Pros of Breastfeeding
Breastfeeding has some amazing benefits for not only the baby but also for the mother and these benefits are multi-faceted. Starting with a very general benefit, breastfeeding is free of cost. The breast milk comes naturally without doing anything. Sometimes mothers need to increase milk supply by taking herbal lactation supplements or she needs to buy some nursing clothes or pumps but other than that it’s for free and is ready when the baby needs it, amazing right! Breast milk has many benefits for the overall emotional, physical and mental growth of the baby. Breast milk is packed with nutrients that every baby needs for optimum health and growth. It’s also very light on the stomach, digests easily and doesn’t upset the digestive system. Breast milk helps boost the immune system of the baby which is very beneficial in the long run. It reduces the risk of SIDS, viral infections, diabetes, obesity, asthma and other allergies.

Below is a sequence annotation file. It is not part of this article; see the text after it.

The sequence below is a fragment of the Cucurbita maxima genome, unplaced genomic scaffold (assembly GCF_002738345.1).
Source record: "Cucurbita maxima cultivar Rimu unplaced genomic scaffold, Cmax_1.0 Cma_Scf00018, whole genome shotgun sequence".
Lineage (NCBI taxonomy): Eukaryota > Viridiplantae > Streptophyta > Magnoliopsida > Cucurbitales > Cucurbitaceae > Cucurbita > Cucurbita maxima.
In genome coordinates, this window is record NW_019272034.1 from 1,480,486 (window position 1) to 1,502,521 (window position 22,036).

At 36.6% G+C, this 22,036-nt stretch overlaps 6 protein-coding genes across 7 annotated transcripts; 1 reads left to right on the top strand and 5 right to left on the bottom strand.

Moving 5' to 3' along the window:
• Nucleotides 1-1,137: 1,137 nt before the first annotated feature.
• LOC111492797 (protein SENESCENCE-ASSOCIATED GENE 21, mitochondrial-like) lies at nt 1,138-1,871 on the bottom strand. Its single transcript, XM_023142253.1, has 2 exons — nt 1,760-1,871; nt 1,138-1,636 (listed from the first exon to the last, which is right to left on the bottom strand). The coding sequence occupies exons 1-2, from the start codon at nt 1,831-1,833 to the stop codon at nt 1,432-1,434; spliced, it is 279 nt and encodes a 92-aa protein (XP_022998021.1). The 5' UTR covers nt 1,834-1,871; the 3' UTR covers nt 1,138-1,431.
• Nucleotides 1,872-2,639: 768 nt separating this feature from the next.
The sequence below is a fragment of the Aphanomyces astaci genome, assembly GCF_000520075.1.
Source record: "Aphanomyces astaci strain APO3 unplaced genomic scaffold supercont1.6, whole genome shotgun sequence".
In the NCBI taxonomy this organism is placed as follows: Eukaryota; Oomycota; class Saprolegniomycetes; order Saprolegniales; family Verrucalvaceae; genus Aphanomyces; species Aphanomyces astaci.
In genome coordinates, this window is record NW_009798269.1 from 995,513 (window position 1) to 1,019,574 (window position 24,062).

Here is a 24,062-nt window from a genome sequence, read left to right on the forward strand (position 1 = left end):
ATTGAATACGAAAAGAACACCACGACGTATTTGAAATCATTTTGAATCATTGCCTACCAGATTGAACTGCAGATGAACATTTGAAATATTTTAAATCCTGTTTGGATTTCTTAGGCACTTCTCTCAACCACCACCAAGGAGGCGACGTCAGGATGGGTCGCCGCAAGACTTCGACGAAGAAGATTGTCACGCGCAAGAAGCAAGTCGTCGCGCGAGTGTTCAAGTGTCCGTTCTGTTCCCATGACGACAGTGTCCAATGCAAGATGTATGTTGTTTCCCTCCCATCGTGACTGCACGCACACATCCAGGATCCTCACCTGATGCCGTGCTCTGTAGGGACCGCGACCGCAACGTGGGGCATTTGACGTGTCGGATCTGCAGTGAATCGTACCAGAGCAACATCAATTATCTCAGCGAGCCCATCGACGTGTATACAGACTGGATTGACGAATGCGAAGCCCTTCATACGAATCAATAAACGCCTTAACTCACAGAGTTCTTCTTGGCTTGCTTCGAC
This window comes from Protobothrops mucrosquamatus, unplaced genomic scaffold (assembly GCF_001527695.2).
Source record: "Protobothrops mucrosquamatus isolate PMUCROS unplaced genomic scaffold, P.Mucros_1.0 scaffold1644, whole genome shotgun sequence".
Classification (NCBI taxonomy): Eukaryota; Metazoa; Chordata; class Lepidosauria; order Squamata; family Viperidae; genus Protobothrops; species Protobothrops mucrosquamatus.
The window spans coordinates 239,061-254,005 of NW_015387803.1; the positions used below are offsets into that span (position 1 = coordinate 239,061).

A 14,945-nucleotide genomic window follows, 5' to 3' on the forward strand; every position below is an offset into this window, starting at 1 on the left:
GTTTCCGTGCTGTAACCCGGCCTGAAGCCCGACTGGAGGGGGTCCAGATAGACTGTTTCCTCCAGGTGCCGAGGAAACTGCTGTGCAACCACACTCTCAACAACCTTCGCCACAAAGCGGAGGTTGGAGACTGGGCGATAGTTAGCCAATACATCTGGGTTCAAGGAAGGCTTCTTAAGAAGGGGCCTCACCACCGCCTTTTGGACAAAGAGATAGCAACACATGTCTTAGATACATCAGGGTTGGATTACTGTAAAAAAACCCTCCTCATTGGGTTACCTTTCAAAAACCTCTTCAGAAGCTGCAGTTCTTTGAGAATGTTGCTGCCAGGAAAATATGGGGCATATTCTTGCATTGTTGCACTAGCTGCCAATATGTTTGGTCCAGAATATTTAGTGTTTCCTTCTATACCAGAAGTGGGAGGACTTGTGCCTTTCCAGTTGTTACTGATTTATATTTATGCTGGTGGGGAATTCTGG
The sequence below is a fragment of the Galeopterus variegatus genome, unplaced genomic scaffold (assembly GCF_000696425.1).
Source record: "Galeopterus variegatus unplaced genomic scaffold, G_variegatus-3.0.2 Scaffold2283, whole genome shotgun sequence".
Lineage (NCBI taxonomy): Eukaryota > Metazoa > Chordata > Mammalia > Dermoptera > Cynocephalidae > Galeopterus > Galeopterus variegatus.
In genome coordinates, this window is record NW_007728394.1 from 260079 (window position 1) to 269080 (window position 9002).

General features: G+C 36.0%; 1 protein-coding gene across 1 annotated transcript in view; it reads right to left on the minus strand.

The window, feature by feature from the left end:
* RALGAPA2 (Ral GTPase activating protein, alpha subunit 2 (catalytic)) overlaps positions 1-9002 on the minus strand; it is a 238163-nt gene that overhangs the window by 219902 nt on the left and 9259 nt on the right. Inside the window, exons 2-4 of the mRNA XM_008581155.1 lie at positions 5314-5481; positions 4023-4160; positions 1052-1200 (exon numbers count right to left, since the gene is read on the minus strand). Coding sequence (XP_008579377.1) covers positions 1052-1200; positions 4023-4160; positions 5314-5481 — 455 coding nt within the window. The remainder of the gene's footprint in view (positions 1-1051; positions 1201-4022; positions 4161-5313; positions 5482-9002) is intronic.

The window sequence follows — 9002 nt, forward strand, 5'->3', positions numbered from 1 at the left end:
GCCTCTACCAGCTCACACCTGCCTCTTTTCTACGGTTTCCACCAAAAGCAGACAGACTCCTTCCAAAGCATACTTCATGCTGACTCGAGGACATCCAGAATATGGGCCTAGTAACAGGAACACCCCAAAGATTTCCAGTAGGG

Nursing the baby also helps the mother deal with the postpartum depression, lose that extra weight gained during the pregnancy, helps promote good hormones, lowers the risk of breast cancer and the skin-to-skin contact helps both the mother-baby to great an unbreakable bond.
Cons of Breastfeeding
Without a speck of doubt, breastfeeding is very beneficial but it comes with its own set of challenges. Most of these challenges are faced by the mother so it’s absolutely important the final decision must be taken by her. A mother might feel discomfort during the first couple of weeks of nursing. As there’s no way to measure how much the baby has suckled, a mother is always worried about her milk supply not being enough. It also restricts the mother in various ways, especially if she is a working woman.